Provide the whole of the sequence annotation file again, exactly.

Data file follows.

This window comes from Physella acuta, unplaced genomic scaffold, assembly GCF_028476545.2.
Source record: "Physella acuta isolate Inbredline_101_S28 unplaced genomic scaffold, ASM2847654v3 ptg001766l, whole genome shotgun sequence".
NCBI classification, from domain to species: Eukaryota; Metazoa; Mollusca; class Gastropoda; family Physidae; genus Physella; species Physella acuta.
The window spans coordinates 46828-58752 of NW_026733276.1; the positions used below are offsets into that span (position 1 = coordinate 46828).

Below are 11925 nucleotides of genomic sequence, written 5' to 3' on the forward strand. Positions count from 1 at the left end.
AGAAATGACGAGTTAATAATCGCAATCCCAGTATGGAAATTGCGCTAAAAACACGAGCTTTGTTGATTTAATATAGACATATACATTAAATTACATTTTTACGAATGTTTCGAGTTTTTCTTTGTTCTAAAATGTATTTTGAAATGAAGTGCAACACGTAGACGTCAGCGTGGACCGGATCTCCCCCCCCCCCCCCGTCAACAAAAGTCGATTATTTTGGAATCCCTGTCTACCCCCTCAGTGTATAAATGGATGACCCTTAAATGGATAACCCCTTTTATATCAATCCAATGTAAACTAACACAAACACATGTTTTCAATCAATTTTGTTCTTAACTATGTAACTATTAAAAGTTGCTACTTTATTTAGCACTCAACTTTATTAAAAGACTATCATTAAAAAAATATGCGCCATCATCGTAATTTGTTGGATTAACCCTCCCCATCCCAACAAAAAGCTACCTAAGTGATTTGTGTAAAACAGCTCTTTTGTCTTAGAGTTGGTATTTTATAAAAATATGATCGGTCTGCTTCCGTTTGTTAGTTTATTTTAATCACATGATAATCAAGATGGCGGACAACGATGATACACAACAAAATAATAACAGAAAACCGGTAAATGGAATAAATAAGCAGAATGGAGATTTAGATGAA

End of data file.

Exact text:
This window comes from Physella acuta, unplaced genomic scaffold, assembly GCF_028476545.2.
Source record: "Physella acuta isolate Inbredline_101_S28 unplaced genomic scaffold, ASM2847654v3 ptg001766l, whole genome shotgun sequence".
NCBI classification, from domain to species: Eukaryota; Metazoa; Mollusca; class Gastropoda; family Physidae; genus Physella; species Physella acuta.
The window spans coordinates 46828-58752 of NW_026733276.1; the positions used below are offsets into that span (position 1 = coordinate 46828).

Below are 11925 nucleotides of genomic sequence, written 5' to 3' on the forward strand. Positions count from 1 at the left end.
AGAAATGACGAGTTAATAATCGCAATCCCAGTATGGAAATTGCGCTAAAAACACGAGCTTTGTTGATTTAATATAGACATATACATTAAATTACATTTTTACGAATGTTTCGAGTTTTTCTTTGTTCTAAAATGTATTTTGAAATGAAGTGCAACACGTAGACGTCAGCGTGGACCGGATCTCCCCCCCCCCCCCCGTCAACAAAAGTCGATTATTTTGGAATCCCTGTCTACCCCCTCAGTGTATAAATGGATGACCCTTAAATGGATAACCCCTTTTATATCAATCCAATGTAAACTAACACAAACACATGTTTTCAATCAATTTTGTTCTTAACTATGTAACTATTAAAAGTTGCTACTTTATTTAGCACTCAACTTTATTAAAAGACTATCATTAAAAAAATATGCGCCATCATCGTAATTTGTTGGATTAACCCTCCCCATCCCAACAAAAAGCTACCTAAGTGATTTGTGTAAAACAGCTCTTTTGTCTTAGAGTTGGTATTTTATAAAAATATGATCGGTCTGCTTCCGTTTGTTAGTTTATTTTAATCACATGATAATCAAGATGGCGGACAACGATGATACACAACAAAATAATAACAGAAAACCGGTAAATGGAATAAATAAGCAGAATGGAGATTTAGATGAA